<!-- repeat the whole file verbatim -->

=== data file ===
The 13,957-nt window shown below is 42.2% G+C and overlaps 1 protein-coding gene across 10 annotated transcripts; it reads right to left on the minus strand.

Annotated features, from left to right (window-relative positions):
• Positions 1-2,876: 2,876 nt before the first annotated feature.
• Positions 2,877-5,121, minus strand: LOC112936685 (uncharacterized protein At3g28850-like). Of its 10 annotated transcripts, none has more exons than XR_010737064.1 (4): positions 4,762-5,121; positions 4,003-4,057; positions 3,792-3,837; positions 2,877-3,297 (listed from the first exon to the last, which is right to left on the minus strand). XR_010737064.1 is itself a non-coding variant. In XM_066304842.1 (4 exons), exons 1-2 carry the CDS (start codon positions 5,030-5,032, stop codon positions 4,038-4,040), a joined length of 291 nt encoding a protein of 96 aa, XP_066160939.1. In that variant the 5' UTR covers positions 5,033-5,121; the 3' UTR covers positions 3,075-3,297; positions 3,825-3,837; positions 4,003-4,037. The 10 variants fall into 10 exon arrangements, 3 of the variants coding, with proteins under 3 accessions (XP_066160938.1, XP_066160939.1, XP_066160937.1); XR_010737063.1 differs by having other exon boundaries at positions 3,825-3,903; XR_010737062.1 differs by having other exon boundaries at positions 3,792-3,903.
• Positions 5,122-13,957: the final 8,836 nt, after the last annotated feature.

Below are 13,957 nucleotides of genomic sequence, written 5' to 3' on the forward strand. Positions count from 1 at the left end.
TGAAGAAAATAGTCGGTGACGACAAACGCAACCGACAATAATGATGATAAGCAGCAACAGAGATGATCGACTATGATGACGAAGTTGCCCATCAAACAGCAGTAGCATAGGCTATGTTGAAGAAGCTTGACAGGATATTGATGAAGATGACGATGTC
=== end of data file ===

The 13,957-nt window shown below is 42.2% G+C and overlaps 1 protein-coding gene across 10 annotated transcripts; it reads right to left on the minus strand.

Annotated features, from left to right (window-relative positions):
• Positions 1-2,876: 2,876 nt before the first annotated feature.
• Positions 2,877-5,121, minus strand: LOC112936685 (uncharacterized protein At3g28850-like). Of its 10 annotated transcripts, none has more exons than XR_010737064.1 (4): positions 4,762-5,121; positions 4,003-4,057; positions 3,792-3,837; positions 2,877-3,297 (listed from the first exon to the last, which is right to left on the minus strand). XR_010737064.1 is itself a non-coding variant. In XM_066304842.1 (4 exons), exons 1-2 carry the CDS (start codon positions 5,030-5,032, stop codon positions 4,038-4,040), a joined length of 291 nt encoding a protein of 96 aa, XP_066160939.1. In that variant the 5' UTR covers positions 5,033-5,121; the 3' UTR covers positions 3,075-3,297; positions 3,825-3,837; positions 4,003-4,037. The 10 variants fall into 10 exon arrangements, 3 of the variants coding, with proteins under 3 accessions (XP_066160938.1, XP_066160939.1, XP_066160937.1); XR_010737063.1 differs by having other exon boundaries at positions 3,825-3,903; XR_010737062.1 differs by having other exon boundaries at positions 3,792-3,903.
• Positions 5,122-13,957: the final 8,836 nt, after the last annotated feature.

Below are 13,957 nucleotides of genomic sequence, written 5' to 3' on the forward strand. Positions count from 1 at the left end.
TGAAGAAAATAGTCGGTGACGACAAACGCAACCGACAATAATGATGATAAGCAGCAACAGAGATGATCGACTATGATGACGAAGTTGCCCATCAAACAGCAGTAGCATAGGCTATGTTGAAGAAGCTTGACAGGATATTGATGAAGATGACGATGTC